Meetings

Cobourg and District Historical Society Meetings are held every month except May, June, July, August and December.  Meetings are held in the Citizen's Forum in Victoria Hall on the fourth Tuesday in the Month.  Meetings start at 7:30pm but coffee and cookies are available starting at 7:00pm.  Meetings are $5 for non-members and free for members of the society and students. 


More on our About page.

Ted Amsden is ending his rich tenure as Cobourg Poet Laureate this year’s end. We are pleased to present the following video as a tribute to his eloquent service to the wonderful community of Cobourg.

Unveiling of Ore Car. Ted Amsden delivers an eloquently original poem upon the unveiling of the Ore Car by Cobourg’s Heritage Harbour.

 

We are pleased to welcome back to the Cobourg Historical Society meetings author and speaker Dan Buchanan. Dan's newest book is entitled, 38 Hours to Montréal. This book chronicles the adventure of William Weller, the Stagecoach King of Cobourg who was Dan Buchananchallenged to get the Governor General from Toronto to Montreal in less than 38 hours. Dan will be entertaining us with the story chronicled in his book, outlining the adventure as it starts at Beverley House in downtown Toronto and ends at the Exchange Coffee House in Montréal. Considering the state of roads in the 1840s and the stagecoach experience, the attempt to traverse this distance in just over a day is an amazing challenge. So come to the meeting and see how Cobourg's own William Weller accomplished this feat. Dan Buchanan will also have copies of his book for sale for those of you who want to know every detail.

Join us for Dan's presentation on Tuesday, November 27, at Victoria Hall. Doors open at 7:00 PM for coffee and cookies. The meeting begins at 7:30 PM. Admission, including refreshments, is free for members and $5 for non-members. Annual membership is $25 for individuals and $30 for a family. All are welcome so bring a friend or two!

On October 23, 2018, we will be hosting Professor Christopher Dummitt, Professor of History at Trent University's School for the Study of Canada and also the co-founder of the Canada 150 project. Dr. Dummitt will be talking dummittabout the secret life of William Lyon Mackenzie King who served as Prime Minister for twenty two years and died as a respected but not particularly charismatic leader. After his death, Mackenzie King's private diaries were made public and the world learned that he was a man who led a double life. He was an eccentric bachelor who communed with the spirit world, his deceased mother and his beloved dog Pat. He also connected with prostitutes believing that he could "save" them. Christopher Dummitt's recently published book, Unbuttoned: The Secret Life of William Lyon Mackenzie King, is about both the story of the man and the story of the diaries themselves. This promises to be an intriguing evening which will raise questions about the public vs. private persona, the role of executors in destroying documents, the role of historians in exposing secrets and, of course, who William Lyon Mackenzie King really was. You can read more about Professor Dummitt and his work at https://www.christopherdummitt.com/.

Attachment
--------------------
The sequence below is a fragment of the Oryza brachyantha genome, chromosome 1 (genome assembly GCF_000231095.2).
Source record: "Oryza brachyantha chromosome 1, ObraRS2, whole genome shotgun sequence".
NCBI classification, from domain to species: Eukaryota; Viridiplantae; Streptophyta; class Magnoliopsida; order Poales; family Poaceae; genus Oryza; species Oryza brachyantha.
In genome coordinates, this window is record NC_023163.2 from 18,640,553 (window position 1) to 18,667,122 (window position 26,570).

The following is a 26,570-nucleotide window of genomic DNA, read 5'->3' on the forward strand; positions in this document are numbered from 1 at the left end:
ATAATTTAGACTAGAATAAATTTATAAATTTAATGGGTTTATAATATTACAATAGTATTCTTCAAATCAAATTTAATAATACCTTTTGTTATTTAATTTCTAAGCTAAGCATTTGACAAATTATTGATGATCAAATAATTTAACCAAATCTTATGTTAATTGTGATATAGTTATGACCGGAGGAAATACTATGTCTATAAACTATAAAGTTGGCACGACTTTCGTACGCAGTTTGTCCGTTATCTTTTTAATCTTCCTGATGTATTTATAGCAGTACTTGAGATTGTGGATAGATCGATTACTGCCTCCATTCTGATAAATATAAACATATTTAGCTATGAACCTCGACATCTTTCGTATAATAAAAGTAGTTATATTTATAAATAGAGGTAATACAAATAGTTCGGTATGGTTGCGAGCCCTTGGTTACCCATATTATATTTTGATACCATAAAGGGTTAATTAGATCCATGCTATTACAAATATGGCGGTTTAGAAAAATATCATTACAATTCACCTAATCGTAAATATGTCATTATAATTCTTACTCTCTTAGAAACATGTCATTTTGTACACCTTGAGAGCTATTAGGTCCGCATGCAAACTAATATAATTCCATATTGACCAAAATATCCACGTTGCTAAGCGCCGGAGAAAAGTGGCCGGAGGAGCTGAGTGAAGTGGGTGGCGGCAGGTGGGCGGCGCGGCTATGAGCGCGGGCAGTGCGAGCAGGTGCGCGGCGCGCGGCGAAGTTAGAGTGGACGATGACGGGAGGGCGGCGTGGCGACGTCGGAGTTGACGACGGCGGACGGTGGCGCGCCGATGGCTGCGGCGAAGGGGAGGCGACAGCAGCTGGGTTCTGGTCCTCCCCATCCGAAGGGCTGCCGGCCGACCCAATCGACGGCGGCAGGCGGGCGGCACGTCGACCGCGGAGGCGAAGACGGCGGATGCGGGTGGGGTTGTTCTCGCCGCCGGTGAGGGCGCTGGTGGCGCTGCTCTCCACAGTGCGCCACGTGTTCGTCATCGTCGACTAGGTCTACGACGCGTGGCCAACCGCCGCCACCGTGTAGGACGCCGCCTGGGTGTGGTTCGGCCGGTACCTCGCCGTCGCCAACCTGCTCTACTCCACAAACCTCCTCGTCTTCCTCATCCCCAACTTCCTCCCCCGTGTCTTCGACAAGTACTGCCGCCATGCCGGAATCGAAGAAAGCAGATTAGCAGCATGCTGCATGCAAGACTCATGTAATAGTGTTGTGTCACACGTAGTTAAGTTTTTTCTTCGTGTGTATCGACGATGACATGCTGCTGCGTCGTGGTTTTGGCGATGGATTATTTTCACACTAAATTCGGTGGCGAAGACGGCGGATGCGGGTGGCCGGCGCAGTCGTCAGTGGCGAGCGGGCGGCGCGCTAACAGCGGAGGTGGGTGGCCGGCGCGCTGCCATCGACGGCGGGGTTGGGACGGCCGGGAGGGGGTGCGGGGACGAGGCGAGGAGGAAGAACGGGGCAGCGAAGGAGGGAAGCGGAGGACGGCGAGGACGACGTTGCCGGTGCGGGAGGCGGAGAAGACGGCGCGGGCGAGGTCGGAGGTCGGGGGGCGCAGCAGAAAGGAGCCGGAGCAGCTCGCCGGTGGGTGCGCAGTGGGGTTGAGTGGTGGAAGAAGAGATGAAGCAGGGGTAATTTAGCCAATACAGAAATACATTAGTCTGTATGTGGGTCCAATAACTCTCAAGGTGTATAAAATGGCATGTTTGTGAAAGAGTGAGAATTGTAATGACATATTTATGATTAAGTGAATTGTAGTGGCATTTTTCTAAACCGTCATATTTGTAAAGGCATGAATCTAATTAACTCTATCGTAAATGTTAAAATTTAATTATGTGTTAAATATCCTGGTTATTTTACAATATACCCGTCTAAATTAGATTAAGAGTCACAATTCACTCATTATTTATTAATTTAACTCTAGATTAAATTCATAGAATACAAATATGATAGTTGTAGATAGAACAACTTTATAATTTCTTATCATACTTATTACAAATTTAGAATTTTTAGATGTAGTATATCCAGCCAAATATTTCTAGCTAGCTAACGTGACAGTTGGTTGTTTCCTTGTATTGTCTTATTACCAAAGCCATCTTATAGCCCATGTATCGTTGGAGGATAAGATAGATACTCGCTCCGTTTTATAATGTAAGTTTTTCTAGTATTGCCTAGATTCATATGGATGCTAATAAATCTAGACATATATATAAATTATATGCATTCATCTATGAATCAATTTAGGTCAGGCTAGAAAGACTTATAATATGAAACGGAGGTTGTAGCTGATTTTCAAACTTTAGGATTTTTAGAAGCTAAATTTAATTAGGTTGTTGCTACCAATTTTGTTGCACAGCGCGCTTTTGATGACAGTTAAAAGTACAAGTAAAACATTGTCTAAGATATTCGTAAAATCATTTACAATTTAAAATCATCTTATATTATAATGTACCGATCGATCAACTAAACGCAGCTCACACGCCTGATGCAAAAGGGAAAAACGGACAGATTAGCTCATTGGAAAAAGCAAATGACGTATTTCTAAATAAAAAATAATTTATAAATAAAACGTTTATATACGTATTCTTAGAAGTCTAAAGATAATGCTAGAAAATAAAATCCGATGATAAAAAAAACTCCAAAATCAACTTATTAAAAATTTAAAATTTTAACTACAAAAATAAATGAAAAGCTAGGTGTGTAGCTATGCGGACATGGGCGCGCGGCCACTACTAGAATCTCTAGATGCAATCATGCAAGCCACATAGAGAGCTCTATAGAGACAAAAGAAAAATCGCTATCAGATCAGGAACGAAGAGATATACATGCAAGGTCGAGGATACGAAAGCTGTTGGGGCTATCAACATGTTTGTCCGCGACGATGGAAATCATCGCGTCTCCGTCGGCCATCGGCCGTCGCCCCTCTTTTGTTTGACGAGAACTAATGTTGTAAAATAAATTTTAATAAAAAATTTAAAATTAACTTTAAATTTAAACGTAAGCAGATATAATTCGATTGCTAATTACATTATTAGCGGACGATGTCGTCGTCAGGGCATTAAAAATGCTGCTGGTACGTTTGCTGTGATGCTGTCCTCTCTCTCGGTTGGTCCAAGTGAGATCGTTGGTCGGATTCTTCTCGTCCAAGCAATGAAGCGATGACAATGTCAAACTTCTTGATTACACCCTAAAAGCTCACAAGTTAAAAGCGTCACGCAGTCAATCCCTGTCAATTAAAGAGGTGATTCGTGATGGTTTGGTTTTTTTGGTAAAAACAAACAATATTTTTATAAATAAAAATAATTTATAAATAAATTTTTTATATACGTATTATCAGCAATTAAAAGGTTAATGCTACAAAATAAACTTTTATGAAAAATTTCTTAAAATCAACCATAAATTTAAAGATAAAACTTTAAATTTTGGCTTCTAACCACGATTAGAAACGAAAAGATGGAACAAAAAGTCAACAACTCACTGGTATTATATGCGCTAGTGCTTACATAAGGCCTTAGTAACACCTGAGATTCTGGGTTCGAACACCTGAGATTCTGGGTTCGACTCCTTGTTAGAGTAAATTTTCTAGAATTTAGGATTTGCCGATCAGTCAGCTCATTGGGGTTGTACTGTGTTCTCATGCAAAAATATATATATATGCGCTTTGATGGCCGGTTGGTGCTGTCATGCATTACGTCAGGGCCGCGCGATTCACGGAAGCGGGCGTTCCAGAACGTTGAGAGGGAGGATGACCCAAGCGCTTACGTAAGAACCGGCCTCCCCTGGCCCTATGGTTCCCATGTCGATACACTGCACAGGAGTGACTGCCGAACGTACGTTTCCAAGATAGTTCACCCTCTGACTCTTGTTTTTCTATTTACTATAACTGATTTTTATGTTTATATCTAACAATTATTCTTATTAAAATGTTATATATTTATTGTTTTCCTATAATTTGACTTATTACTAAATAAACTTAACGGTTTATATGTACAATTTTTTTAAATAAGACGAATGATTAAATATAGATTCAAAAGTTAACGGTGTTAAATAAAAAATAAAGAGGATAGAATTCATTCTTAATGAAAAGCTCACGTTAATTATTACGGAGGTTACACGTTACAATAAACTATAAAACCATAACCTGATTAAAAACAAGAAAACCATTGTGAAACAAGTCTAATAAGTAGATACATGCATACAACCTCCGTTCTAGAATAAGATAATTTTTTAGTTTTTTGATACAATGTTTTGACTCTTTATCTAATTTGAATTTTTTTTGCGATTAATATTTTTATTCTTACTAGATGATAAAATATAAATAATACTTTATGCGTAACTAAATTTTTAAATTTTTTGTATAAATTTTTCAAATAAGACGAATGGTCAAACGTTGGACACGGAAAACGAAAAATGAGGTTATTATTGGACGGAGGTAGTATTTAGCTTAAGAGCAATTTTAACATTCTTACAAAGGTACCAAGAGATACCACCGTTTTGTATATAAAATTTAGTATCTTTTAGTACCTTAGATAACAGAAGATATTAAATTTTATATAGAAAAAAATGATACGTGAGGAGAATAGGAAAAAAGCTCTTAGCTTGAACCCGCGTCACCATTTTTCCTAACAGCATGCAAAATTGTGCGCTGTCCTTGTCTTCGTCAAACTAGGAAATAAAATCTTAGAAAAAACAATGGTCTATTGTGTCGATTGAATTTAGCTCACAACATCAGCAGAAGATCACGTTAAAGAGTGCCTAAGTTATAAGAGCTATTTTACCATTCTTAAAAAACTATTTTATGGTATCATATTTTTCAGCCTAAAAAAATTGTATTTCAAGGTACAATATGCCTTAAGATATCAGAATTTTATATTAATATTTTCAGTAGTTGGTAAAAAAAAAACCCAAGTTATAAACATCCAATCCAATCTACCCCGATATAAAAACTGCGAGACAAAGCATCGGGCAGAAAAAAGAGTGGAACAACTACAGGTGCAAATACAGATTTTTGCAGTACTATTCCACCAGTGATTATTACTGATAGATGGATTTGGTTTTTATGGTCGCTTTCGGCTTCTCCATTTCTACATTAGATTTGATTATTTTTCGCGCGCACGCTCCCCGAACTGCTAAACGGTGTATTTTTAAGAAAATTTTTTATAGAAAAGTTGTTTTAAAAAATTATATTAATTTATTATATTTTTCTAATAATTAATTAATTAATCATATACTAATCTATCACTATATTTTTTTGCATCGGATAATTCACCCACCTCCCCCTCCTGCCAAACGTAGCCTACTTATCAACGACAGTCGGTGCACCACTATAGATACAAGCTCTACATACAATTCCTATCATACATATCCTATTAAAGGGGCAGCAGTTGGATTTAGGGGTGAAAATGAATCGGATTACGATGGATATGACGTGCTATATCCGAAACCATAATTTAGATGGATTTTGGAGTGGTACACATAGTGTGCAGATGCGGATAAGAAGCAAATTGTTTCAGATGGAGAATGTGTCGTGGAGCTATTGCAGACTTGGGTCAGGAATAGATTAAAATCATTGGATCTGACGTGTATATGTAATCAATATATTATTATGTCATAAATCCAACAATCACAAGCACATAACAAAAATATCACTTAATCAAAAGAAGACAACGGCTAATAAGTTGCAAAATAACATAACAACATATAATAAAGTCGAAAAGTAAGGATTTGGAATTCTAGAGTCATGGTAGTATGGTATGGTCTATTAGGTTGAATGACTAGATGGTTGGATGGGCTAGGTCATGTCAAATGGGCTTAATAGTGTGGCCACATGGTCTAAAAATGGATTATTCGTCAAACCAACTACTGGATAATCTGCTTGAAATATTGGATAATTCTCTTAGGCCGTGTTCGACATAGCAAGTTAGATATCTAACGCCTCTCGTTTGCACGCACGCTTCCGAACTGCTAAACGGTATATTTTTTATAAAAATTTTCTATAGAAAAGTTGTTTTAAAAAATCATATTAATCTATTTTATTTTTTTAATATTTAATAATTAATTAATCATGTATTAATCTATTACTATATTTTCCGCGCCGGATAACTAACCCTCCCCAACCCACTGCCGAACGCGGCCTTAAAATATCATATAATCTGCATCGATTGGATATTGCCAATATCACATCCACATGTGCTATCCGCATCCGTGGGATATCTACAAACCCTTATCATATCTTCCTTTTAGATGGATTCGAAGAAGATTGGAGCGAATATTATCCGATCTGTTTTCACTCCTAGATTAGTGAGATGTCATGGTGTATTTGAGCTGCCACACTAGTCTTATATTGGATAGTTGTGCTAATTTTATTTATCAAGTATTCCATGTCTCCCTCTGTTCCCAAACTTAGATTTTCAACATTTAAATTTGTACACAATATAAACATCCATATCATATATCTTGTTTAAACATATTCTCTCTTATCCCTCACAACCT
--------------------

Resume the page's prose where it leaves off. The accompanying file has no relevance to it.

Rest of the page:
Join us for Dr. Dummitt's presentation on Tuesday, October 23, at Victoria Hall. Doors open at 7:00 PM for coffee and cookies. The meeting begins at 7:30 p.m. Admission, including refreshments, is free for members and $5 for non-members. Annual membership is $25 for individuals and $30 for a family.

All are welcome so bring a friend or two!

On Tuesday, September 25, we will welcome back Brian Porter for another outstanding presentation. Last October Brian and his wife excited our members with a re-creation of a speech by Sir John A. MacDonald. This time Brian will wear an original 1873 Northwest Mounted Police uniform and provide insights into the life and times of Major James Morrow Walsh.

Born in Prescott, Ontario, Major Walsh was one of the original nine officers of the NWMP set up by Sir John A. Macdonald in 1873. He endured the Great March West in 1874 and set up Fort Walsh in the Cypress Hills in 1875. His real claim to fame was meeting and befriending Sioux Chief Sitting Bull in 1877, when thousands of Sioux came to Canada after the defeat of Lt. Col. Custer. Walsh's headquarters became the Wood Mountain post, among Sitting Bull and 5,000 Sioux. During this time, Walsh was famous in the American press as "Sitting Bull's Boss". In reality Walsh was unable to fulfill his orders to convince Sitting Bull to return to the United States. The Canadian government decided that Walsh's friendship with Sitting Bull was an obstacle to the Sioux's return to the United States and in 1880 he was transferred to Fort Qu'Appelle, Saskatchewan. Soon after his transfer he took health leave and returned to Ontario. He reluctantly resigned his commission three years later.

Join us for Brian's presentation on Tuesday, September 25, at Victoria Hall. Doors open at 7:00 pm for coffee and cookies before the meeting begins at 7:30 pm. Admission, including refreshments, is free for members and $5 for non-members. Annual membership is $25 for individuals and $30 for a family. All are welcome so bring a friend or two!